July 7, 2020
Summary: Researchers have found that our brains may recall some common words, like 'pig,' 'tank,' and 'door,' much more often than others, including 'cat,' 'street,' and 'stair.' By combining memory tests, brain wave recordings, and surveys of billions of words published in books, news articles, and internet encyclopedia pages, the researchers not only showed how our brains may recall words but also memories of our past experiences.
Thousands of words, big and small, are crammed inside our memory banks just waiting to be swiftly withdrawn and strung into sentences. In a recent study of epilepsy patients and healthy volunteers, National Institutes of Health researchers found that our brains may withdraw some common words, like "pig," "tank," and "door," much more often than others, including "cat," "street," and "stair." By combining memory tests, brain wave recordings, and surveys of billions of words published in books, news articles, and internet encyclopedia pages, the researchers not only showed how our brains may recall words but also memories of our past experiences.
"We found that some words are much more memorable than others. Our results support the idea that our memories are wired into neural networks and that our brains search for these memories, just the way search engines track down information on the internet," said Weizhen (Zane) Xie, Ph.D., a cognitive psychologist and post-doctoral fellow at the NIH's National Institute of Neurological Disorders and Stroke (NINDS), who led the study published in Nature Human Behaviour. "We hope that these results can be used as a roadmap to evaluate the health of a person's memory and brain."
Dr. Xie and his colleagues first spotted these words when they re-analyzed the results of memory tests taken by 30 epilepsy patients who were part of a clinical trial led by Kareem Zaghloul, M.D., Ph.D., a neurosurgeon and senior investigator at NINDS. Dr. Zaghloul's team tries to help patients whose seizures cannot be controlled by drugs, otherwise known as intractable epilepsy. During the observation period, patients spend several days at the NIH's Clinical Center with surgically implanted electrodes designed to detect changes in brain activity.
"Our goal is to find and eliminate the source of these harmful and debilitating seizures," said Dr. Zaghloul. "The monitoring period also provides a rare opportunity to record the neural activity that controls other parts of our lives. With the help of these patient volunteers, we have been able to uncover some of the blueprints behind our memories."
The memory tests were originally designed to assess episodic memories or the associations -- the who, what, where, and how details -- we make with our past experiences. Alzheimer's disease and other forms of dementia often destroy the brain's capacity to make these memories.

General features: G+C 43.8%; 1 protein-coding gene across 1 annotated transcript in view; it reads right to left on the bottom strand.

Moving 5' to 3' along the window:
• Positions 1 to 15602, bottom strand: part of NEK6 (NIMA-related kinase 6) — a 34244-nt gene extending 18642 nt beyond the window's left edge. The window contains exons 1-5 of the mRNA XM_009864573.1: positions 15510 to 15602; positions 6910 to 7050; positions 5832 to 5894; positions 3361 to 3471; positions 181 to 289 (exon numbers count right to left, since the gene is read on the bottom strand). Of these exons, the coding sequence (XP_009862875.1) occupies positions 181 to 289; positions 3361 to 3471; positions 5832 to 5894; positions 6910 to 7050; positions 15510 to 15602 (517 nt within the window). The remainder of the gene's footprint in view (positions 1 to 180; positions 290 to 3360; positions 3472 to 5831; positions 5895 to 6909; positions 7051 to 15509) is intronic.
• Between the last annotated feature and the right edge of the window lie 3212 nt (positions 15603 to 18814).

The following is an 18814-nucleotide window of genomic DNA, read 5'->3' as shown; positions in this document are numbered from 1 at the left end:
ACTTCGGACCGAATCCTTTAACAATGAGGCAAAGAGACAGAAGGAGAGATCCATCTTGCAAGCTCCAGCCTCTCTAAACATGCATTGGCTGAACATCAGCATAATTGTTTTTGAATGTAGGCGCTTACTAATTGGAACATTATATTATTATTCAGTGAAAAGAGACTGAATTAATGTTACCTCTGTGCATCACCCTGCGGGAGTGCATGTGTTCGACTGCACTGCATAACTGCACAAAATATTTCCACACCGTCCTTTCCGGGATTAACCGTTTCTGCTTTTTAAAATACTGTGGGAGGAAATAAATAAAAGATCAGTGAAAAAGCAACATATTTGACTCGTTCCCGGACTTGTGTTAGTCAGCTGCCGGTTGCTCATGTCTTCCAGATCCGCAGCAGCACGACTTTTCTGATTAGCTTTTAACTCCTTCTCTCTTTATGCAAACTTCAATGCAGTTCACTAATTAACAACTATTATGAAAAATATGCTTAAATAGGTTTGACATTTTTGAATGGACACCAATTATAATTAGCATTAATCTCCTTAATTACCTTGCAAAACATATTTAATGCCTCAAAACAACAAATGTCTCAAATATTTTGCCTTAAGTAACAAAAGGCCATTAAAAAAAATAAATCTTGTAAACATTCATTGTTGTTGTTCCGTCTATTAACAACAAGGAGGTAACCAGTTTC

Patients were shown pairs of words, such as "hand" and "an apple," from a list of 300 common nouns. A few seconds later they were shown one of the words, for instance, "hand," and asked to remember its pair, "apple." Dr. Zaghloul's team had used these tests to study how neural circuits in the brain store and replay memories.
At first, Dr. Zaghloul and the team were surprised by the results and even a bit skeptical. For many years scientists have thought that successful recall of a paired word meant that a person's brain made a strong connection between the two words during learning and that a similar process may explain why some experiences are more memorable than others. Also, it was hard to explain why words like "tank," "doll," and "pond" were remembered more often than frequently used words like "street," "couch," and "cloud."
But any doubts were quickly diminished when the team saw very similar results after 2,623 healthy volunteers took an online version of the word pair test that the team posted on the crowdsourcing website Amazon Mechanical Turk.
"We saw that some things -- in this case, words -- may be inherently easier for our brains to recall than others," said Dr. Zaghloul. "These results also provide the strongest evidence to date that what we discovered about how the brain controls memory in this set of patients may also be true for people outside of the study."
Dr. Xie got the idea for the study at a Christmas party which he attended shortly after his arrival at NIH about two years ago. After spending many years studying how our mental states -- our moods, our sleeping habits, and our familiarity with something -- can change our memories, Dr. Xie joined Dr. Zaghloul's team to learn more about the inner-workings of the brain.
"Our memories play a fundamental role in who we are and how our brains work. However, one of the biggest challenges of studying memory is that people often remember the same things in different ways, making it difficult for researchers to compare people's performances on memory tests," said Dr. Xie. "For over a century, researchers have called for a unified accounting of this variability. If we can predict what people should remember in advance and understand how our brains do this, then we might be able to develop better ways to evaluate someone's overall brain health."